New Order is a brutally dystopian vision which feels frighteningly close, this alarmist, gruelling thriller pulls no punches in its bleak examination of the gap between rich and poor. Set in Mexico City, the film opens at a lavish wedding held by a wealthy family whilst the beginnings of protest and demonstration gather outside its guarded walls. The family are disconnected from the plight of the less fortunate – save for the bride herself, played by Naian Gonzalez Novind, who tries to help out with a former servant’s medical bills. This plunges her into the heart of growing chaos, becoming increasingly bloody as the lower paid exploited workers mount the walls and storm the wedding in an outpouring of rage, killing indiscriminately.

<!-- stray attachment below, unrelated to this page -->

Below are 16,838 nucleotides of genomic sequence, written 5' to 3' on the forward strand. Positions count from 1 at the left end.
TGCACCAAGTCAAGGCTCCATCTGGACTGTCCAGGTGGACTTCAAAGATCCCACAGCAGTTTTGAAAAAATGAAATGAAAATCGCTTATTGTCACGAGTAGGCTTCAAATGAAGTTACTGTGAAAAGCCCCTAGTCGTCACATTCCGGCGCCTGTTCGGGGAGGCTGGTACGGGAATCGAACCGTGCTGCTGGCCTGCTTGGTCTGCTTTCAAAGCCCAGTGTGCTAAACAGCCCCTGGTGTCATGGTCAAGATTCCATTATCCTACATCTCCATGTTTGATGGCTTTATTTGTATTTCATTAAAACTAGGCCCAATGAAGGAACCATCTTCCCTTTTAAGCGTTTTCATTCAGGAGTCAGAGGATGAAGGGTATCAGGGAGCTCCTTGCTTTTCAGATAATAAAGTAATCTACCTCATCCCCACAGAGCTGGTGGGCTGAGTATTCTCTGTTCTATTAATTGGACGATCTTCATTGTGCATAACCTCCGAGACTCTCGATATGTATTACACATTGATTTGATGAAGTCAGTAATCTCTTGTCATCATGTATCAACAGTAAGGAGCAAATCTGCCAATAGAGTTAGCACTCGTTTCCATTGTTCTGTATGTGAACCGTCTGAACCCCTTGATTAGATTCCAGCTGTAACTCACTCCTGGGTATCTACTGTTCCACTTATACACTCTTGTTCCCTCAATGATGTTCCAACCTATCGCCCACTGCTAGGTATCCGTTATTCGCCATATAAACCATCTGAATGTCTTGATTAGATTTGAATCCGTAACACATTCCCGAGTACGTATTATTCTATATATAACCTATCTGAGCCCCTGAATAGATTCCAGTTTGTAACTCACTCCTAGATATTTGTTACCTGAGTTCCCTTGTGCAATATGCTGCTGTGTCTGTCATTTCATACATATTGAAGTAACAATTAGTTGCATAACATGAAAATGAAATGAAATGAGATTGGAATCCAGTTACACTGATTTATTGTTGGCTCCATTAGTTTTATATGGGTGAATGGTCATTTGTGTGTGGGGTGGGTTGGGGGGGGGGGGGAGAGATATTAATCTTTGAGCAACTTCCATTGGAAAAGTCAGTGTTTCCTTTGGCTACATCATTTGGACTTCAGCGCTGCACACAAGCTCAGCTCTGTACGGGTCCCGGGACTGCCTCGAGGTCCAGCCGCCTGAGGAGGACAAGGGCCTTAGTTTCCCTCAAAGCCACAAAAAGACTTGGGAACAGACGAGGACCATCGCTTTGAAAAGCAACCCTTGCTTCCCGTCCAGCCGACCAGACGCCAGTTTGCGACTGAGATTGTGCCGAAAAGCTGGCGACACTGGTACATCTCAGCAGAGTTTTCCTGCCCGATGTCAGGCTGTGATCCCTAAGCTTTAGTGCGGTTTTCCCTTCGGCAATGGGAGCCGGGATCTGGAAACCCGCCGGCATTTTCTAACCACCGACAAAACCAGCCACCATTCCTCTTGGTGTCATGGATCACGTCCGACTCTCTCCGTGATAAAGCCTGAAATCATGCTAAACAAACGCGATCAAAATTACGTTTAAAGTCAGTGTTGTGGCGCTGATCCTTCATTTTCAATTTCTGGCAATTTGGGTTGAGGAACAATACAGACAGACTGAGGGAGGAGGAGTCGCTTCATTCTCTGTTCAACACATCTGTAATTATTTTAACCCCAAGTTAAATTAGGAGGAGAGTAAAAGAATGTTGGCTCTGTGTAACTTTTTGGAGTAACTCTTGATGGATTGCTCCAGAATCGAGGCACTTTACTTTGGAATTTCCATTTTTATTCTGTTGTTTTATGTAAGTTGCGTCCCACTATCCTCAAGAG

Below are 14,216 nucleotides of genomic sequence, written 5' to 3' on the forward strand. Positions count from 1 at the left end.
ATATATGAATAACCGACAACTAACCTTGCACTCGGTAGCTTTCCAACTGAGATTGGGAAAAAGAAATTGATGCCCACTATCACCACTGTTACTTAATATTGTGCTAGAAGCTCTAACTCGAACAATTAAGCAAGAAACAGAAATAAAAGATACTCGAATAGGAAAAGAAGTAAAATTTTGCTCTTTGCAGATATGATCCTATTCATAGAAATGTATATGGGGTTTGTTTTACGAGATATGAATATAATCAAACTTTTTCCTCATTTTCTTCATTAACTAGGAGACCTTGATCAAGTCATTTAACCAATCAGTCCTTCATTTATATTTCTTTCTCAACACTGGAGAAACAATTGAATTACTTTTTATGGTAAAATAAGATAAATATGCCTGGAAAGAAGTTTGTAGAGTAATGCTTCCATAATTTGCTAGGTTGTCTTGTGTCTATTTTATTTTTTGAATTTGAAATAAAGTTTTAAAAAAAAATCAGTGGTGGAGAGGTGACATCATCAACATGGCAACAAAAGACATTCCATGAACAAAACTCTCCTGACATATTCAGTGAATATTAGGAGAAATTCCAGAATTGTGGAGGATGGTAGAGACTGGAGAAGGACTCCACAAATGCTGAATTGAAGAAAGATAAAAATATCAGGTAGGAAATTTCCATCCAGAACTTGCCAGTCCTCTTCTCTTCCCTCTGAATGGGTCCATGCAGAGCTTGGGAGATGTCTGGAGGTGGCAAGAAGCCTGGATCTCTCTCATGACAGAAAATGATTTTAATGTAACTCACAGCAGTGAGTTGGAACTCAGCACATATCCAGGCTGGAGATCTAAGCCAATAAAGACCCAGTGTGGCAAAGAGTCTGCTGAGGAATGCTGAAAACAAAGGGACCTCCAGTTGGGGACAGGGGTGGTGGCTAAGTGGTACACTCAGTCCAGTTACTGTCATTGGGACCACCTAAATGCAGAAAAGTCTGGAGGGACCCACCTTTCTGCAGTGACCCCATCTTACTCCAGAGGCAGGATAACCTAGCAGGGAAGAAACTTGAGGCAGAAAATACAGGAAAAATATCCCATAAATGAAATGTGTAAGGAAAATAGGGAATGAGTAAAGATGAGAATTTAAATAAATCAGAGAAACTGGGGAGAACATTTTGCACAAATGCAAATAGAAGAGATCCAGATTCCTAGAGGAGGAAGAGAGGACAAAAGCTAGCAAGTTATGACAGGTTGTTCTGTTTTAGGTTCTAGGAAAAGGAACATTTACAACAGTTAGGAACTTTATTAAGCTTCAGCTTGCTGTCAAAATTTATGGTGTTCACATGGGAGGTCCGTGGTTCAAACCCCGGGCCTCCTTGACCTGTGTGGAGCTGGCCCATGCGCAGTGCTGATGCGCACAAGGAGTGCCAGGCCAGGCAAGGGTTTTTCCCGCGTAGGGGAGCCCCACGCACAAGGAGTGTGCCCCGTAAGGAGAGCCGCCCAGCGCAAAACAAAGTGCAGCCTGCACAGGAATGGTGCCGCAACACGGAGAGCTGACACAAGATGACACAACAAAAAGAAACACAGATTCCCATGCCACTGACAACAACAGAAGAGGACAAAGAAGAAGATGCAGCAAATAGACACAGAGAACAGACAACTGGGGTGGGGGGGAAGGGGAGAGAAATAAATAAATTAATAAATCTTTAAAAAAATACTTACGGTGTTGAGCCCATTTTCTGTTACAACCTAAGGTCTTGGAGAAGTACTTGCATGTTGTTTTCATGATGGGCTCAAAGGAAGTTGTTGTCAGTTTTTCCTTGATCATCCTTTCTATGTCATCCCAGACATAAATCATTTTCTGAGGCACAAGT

Novind herself is taken prisoner by the uprising and writer/director Michel Franco pulls no punches in showing how quickly events can spiral out of control. Principle gives in to power as the rich are tortured and slaughtered depending on their financial use to the ‘revolutionaries’. The film stays mostly with the wealthy, lighter-skinned and privileged, whilst the workers are darker-skinned and less personified, a writhing mass of often faceless discontent, the result of years of exploitation.
It’s a tough watch: Franco is deeply pessimistic about the state of the world and humanity itself, his film acting like a howl for change whilst also functioning as a grim zombie-esque apocalyptic thriller. No-one is above being killed for profit or revenge amidst the maelstrom Franco creates – the revolutionaries as bad as their overlords, the world on a hair trigger as the violence escalates, humiliation and brutality being the order of the day. A nightmarish snapshot of a flashpoint in time, this is a bleak howl into the abyss.
Dir: Michel Franco (18, 86 mins)
Released in cinemas on Fri 13 Aug
words KEIRON SELF
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